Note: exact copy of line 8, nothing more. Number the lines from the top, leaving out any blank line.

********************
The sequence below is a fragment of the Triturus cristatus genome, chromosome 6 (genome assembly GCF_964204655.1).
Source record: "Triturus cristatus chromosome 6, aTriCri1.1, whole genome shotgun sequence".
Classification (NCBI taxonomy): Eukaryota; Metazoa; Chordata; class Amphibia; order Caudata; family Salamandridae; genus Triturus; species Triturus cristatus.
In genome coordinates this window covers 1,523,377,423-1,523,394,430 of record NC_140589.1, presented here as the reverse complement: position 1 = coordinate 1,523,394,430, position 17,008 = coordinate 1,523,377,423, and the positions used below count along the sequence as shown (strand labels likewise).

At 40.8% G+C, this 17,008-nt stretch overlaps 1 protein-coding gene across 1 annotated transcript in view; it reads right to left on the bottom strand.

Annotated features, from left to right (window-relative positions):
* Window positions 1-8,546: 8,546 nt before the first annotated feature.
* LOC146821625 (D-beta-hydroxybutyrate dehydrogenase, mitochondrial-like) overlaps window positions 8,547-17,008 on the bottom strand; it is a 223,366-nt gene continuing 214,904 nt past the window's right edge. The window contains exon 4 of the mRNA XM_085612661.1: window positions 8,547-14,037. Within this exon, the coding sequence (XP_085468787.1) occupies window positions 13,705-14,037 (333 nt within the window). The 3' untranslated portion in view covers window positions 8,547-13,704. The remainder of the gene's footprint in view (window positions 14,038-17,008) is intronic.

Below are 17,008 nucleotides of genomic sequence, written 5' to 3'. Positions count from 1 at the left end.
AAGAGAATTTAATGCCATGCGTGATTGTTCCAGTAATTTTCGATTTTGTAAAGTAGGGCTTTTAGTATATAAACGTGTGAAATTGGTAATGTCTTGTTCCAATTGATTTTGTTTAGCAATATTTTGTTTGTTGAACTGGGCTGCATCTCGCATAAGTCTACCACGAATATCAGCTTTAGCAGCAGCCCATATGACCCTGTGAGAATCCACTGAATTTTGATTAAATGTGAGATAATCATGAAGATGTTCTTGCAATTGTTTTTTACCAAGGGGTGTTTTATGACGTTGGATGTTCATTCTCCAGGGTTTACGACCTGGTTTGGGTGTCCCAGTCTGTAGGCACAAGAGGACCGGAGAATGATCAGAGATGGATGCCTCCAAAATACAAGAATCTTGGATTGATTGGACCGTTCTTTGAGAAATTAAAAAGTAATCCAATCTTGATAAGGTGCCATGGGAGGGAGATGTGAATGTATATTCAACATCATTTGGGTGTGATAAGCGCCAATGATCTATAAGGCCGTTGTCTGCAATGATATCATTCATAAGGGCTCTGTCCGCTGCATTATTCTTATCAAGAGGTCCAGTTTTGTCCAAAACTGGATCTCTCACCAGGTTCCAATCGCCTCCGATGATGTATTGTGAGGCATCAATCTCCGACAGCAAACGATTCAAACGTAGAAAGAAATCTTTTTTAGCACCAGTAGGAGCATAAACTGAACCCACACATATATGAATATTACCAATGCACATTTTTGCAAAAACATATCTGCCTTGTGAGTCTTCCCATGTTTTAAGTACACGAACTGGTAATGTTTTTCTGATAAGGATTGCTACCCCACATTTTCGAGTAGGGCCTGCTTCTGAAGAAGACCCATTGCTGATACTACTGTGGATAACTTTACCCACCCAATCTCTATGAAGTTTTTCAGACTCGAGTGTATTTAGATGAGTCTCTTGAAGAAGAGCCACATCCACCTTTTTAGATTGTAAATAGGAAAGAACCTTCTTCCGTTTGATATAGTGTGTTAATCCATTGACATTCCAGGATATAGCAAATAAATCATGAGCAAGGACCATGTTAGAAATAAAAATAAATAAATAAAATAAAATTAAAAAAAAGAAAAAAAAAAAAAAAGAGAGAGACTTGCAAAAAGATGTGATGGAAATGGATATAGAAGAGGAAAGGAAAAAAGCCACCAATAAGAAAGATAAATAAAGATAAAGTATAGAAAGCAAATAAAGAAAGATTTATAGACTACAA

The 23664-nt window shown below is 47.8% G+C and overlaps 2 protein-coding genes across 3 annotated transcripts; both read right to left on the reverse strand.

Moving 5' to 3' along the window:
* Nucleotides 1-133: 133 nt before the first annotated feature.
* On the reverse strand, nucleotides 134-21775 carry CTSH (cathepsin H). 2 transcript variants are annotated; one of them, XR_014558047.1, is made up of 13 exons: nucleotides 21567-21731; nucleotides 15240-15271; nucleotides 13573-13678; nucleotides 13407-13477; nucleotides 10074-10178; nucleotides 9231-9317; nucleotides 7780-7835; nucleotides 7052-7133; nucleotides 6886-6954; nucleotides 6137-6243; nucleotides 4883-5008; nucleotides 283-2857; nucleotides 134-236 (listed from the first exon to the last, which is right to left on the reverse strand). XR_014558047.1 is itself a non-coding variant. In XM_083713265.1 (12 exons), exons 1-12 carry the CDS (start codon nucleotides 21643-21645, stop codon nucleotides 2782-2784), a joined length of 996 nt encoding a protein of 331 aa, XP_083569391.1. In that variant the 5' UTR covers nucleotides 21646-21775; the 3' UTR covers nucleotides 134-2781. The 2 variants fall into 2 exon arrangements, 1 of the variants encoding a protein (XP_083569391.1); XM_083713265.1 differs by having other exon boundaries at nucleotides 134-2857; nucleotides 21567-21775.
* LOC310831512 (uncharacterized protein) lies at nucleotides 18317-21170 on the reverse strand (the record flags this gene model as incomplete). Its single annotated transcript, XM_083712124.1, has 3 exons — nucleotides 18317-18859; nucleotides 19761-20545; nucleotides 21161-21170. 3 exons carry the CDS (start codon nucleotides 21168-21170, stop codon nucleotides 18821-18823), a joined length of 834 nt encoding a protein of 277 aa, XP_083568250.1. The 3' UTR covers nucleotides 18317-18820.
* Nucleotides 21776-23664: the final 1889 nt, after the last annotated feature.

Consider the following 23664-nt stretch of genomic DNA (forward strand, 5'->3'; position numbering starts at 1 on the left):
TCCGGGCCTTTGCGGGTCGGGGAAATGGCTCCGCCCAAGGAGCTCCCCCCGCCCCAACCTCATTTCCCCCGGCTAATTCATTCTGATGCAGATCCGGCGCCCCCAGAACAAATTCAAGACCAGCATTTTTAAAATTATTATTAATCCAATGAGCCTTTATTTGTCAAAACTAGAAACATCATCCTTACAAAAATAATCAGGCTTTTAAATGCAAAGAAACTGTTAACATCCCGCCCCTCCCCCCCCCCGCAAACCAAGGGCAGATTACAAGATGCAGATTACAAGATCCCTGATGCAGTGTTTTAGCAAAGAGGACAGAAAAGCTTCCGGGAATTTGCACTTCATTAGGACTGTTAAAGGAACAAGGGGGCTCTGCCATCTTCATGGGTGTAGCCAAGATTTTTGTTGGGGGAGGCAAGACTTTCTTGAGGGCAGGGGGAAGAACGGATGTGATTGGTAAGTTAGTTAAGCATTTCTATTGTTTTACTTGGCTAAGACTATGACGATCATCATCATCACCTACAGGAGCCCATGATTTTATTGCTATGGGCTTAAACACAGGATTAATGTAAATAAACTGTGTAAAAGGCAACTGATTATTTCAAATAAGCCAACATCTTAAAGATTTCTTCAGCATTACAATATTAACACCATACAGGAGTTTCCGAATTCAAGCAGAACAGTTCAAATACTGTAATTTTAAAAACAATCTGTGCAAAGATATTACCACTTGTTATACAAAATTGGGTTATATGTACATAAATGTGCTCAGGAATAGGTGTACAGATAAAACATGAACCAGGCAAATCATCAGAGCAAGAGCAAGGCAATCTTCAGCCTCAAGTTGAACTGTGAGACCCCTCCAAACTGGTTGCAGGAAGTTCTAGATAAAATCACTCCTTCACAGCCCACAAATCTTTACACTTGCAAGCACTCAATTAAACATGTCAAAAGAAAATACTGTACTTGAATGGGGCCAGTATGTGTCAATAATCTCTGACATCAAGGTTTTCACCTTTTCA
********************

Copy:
* LOC146821625 (D-beta-hydroxybutyrate dehydrogenase, mitochondrial-like) overlaps window positions 8,547-17,008 on the bottom strand; it is a 223,366-nt gene continuing 214,904 nt past the window's right edge. The window contains exon 4 of the mRNA XM_085612661.1: window positions 8,547-14,037. Within this exon, the coding sequence (XP_085468787.1) occupies window positions 13,705-14,037 (333 nt within the window). The 3' untranslated portion in view covers window positions 8,547-13,704. The remainder of the gene's footprint in view (window positions 14,038-17,008) is intronic.